Move aside Facebook – there’s a new social media in town, and it doesn’t involve any technology at all.
Research has shown that trees and other plants form a communication highway – or social network – through fungi that inhabit the root zones (or ‘rhizospheres’) of the plants.
The fungal threads – known as mycelium – make up a superhighway of links between various plants, sharing information and nutrients in mutually beneficial relationships. While plants and trees provide the fungi with carbs (hopefully they’re not on the Atkins diet!), they return the favour by aiding water retention, cycling nutrients out of the soil, and priming the immune system against potential future threats.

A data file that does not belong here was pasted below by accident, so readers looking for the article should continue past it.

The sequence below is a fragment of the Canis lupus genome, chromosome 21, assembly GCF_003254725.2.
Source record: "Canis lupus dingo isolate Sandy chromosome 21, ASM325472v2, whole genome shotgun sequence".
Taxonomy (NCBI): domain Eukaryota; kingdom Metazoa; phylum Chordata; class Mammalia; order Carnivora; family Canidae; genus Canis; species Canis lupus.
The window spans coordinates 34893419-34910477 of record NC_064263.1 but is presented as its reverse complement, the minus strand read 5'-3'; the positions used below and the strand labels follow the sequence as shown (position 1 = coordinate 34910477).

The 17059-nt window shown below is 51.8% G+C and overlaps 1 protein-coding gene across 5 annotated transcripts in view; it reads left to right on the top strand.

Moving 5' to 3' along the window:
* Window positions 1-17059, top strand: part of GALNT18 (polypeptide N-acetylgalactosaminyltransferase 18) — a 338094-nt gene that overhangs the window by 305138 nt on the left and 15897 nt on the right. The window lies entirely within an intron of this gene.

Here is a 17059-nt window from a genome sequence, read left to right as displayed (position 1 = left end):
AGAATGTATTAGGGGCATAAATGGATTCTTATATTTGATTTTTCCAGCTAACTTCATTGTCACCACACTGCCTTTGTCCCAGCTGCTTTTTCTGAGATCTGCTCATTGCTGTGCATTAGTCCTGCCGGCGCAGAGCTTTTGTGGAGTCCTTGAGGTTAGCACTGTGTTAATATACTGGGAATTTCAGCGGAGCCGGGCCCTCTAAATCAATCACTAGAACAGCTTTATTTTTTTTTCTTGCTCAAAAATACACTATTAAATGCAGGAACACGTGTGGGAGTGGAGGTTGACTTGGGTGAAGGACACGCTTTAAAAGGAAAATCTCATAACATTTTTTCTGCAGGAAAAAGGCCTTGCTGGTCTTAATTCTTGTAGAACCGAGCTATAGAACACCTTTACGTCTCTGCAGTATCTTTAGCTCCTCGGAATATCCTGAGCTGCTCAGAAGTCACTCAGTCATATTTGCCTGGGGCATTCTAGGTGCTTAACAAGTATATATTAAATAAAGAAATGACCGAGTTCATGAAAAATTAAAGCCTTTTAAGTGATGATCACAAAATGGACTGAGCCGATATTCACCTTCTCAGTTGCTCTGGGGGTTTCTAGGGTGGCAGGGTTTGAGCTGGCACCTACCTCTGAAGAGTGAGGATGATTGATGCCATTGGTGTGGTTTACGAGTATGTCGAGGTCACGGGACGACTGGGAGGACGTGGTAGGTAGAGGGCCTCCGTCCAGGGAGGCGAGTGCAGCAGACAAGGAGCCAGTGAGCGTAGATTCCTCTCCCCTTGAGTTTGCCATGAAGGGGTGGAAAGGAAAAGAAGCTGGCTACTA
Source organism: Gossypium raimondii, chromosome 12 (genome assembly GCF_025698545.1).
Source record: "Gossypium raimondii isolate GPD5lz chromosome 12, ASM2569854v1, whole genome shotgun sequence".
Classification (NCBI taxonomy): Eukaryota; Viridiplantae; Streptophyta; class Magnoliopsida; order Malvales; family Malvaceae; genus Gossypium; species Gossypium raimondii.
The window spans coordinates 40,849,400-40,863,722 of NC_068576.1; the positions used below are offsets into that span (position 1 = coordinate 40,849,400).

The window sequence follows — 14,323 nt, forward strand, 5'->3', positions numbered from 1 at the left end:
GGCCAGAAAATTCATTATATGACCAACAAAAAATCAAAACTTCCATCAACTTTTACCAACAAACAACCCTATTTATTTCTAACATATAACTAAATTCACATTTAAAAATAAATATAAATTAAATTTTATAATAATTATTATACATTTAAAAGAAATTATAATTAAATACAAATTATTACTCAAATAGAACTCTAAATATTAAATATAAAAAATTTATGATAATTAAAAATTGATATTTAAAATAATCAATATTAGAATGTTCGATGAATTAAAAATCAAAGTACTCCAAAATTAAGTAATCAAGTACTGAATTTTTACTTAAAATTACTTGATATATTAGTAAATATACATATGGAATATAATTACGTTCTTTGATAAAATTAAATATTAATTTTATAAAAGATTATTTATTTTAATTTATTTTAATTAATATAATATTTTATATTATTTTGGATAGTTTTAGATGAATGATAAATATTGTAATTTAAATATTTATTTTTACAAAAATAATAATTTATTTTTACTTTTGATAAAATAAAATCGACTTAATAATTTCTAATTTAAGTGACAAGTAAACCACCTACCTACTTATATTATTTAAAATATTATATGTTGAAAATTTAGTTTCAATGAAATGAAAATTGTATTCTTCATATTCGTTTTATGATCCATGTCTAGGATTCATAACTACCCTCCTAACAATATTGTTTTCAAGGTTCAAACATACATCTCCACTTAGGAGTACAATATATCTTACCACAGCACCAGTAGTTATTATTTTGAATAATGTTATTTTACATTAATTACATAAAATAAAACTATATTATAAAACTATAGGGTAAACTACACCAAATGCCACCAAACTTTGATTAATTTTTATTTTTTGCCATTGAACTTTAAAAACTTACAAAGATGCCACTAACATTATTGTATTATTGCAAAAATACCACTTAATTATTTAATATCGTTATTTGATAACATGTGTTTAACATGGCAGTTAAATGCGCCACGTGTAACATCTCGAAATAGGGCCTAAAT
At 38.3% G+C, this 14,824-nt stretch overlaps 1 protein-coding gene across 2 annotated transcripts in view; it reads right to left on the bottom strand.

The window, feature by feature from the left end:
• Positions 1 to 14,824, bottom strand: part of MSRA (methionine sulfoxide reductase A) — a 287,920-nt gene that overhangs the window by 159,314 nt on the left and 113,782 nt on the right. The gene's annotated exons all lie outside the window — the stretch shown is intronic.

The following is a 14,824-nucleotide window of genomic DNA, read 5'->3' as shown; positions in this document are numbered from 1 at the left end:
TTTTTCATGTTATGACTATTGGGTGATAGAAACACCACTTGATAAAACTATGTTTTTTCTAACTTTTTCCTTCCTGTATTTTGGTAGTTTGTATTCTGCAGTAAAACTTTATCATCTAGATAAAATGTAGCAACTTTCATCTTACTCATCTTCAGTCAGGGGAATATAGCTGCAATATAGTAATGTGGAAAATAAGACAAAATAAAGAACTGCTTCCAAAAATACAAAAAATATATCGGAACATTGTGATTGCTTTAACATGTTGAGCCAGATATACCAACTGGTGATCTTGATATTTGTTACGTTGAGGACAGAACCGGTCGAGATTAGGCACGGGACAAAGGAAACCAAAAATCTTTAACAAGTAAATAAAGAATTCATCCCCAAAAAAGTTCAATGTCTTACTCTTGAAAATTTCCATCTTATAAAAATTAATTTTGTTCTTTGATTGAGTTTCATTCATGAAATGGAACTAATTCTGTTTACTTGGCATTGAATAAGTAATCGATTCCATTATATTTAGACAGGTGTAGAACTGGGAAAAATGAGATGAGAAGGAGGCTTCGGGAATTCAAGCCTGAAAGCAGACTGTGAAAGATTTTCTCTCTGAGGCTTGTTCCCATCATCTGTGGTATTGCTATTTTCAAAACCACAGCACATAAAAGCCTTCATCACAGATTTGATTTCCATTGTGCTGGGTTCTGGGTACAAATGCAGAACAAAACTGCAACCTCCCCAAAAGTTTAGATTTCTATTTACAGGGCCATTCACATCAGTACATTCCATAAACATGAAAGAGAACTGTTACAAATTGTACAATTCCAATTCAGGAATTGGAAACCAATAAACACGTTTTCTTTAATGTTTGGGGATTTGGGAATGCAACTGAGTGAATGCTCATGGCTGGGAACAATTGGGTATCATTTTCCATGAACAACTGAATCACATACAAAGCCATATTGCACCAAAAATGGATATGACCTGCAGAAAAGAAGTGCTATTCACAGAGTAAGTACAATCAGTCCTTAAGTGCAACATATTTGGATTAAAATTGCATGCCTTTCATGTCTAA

Trees in a forest often work together to support each other, sending nutrients to those who need it most, or sharing information about threats.
Not only that, trees in particular communicate far more and over far greater distances than first thought. In fact, trees in a forest often work together to support each other, sending nutrients to those who need it most, or sharing information about threats. Research by ecologist Suzanne Simard found that relationships between trees were significant and complex, often spanning various species, ages, and needs. It was also discovered that mother trees will nurse their young, often sending their wisdom to other trees when dying or being felled.
Such a complex and wide-reaching system has enabled many forests to become much more resilient, allowing for the overall benefit of the forest as a whole. Long gone is the idea of ‘every tree for themselves’!
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